Indiana ranks 14th for asthma-related deaths in the U.S. In 2016, there were about six times as many tick-borne illnesses in the state than there were a decade before. Health experts say rising temperatures are making these issues and others worse — and it’s time the U.S. addressed them.
More than 70 health organizations in the U.S. are asking government and business leaders to act on the climate crisis. They say things that are good for the climate are often good for public health. Renewable energy, for example, helps reduce the harmful ozone and particle pollution in the air that lead to heart and lung problems.
Children, seniors, minorities, and low-income populations are especially vulnerable to many of these health issues.
Dr. Aparna Bole is with the American Academy of Pediatrics Council on Environmental Health. She says it’s time healthcare professionals had a seat at the table.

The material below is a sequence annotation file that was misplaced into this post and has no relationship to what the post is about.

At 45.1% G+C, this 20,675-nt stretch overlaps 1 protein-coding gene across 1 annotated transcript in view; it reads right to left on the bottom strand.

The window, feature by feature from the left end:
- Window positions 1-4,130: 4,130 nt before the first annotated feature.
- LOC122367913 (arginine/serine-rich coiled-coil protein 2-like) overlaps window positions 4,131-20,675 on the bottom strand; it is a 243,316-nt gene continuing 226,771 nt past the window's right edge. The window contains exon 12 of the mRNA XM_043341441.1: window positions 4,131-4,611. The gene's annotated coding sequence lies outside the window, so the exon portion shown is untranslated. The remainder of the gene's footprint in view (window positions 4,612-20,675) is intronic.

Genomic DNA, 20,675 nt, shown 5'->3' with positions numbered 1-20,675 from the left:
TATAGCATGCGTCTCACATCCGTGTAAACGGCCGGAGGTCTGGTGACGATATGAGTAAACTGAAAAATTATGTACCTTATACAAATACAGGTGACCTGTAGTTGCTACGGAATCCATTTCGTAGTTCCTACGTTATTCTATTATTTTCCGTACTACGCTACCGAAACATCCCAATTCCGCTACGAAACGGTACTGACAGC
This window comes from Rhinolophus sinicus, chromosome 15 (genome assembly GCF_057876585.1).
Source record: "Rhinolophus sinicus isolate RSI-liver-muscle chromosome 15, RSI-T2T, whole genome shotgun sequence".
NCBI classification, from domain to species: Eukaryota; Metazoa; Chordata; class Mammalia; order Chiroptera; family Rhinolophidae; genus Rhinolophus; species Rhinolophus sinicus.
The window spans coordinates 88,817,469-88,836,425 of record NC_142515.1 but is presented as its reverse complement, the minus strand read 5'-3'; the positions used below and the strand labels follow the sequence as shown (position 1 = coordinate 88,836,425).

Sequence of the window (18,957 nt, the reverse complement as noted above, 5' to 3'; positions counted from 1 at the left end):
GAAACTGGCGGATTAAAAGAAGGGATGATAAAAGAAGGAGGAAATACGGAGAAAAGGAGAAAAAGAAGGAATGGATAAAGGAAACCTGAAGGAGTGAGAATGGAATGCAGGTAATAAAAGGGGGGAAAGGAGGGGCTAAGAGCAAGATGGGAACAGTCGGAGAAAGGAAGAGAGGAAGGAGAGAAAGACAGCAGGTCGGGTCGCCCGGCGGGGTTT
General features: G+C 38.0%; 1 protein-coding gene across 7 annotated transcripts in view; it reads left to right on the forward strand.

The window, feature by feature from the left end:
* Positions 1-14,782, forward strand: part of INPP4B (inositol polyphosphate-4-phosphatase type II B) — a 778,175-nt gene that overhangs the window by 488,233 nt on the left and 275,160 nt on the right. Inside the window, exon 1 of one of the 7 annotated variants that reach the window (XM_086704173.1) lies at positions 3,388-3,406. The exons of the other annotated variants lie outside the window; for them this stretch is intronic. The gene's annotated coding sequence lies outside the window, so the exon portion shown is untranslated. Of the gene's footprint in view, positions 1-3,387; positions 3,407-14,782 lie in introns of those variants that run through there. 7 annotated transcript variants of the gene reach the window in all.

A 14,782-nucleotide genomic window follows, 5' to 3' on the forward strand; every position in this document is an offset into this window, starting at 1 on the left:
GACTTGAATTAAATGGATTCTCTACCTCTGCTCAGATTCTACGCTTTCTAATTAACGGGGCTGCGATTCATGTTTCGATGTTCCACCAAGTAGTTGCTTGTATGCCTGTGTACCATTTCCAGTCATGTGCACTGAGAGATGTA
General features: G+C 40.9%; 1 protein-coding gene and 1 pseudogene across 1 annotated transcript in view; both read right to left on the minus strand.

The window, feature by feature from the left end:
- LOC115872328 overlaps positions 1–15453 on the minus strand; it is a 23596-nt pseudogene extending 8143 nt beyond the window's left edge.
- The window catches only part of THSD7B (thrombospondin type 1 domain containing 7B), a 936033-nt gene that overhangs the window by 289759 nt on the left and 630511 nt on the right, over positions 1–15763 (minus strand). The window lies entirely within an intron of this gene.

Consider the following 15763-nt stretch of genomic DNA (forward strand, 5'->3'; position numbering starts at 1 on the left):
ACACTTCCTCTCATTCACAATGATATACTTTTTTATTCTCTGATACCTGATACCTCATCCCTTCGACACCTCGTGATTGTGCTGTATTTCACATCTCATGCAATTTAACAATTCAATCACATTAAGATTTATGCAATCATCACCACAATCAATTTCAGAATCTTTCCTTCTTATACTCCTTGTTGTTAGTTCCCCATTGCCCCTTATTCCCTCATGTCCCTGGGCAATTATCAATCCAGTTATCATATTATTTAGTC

“That health is always prioritized when considering policy related to energy, transportation, food systems, and some of the other areas outlined here — I think is critically important," Bole says.
Dr. Laura Anderko is with the Mid-Atlantic Center for Children's Health and the Environment. She says many people don’t realize that poor air quality can also cause children to miss school or adults to miss work, which affects the economy.
“I really think that if more people could connect those dots, we would be moving healthy public policy more quickly than we are right now,” Anderko says.
Experts also say the U.S. needs to do more to make healthcare facilities and communities resilient against climate change.
Indiana Environmental reporting is supported by the Environmental Resilience Institute, an Indiana University Grand Challenge project developing Indiana-specific projections and informed responses to problems of environmental change.